An investigation by the city attorney's office has led to misdemeanor convictions against eight sushi restaurants whose "lobster rolls" apparently lacked a key ingredient.
Investigators bought the rolls at a sampling of restaurants and then sent them to a laboratory for DNA testing. The results revealed that less-expensive seafood, including crawfish or pollock, had been substituted for lobster.
"Every single one that was tested was found to be false," said Kathryn Turner, chief deputy of the city attorney's consumer and environmental protection unit. Consumers are "paying for a premium product. They should be getting a premium product."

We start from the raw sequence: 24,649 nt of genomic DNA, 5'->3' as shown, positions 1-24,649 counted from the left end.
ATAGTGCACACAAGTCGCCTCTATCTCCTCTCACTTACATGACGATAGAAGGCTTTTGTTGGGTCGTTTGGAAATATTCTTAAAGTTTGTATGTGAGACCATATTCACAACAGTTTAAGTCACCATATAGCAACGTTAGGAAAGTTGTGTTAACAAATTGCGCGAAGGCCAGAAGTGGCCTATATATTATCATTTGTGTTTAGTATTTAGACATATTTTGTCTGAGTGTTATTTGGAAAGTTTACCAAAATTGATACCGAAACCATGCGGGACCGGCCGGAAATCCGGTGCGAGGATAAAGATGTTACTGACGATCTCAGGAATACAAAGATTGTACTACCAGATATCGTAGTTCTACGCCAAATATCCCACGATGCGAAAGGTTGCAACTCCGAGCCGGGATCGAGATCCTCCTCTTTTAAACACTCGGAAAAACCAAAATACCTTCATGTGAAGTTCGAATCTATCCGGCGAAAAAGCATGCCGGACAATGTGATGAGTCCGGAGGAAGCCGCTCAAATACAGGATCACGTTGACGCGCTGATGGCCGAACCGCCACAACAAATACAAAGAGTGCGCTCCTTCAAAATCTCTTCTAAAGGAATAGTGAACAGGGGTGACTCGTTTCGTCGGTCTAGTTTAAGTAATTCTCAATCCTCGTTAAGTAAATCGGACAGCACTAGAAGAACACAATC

The "truth in menu" investigation was conducted in August and September 2014, outside the trapping season for California spiny lobster, which runs from October through March. Follow-up inspections were conducted by the city's investigator and state Department of Fish and Wildlife.
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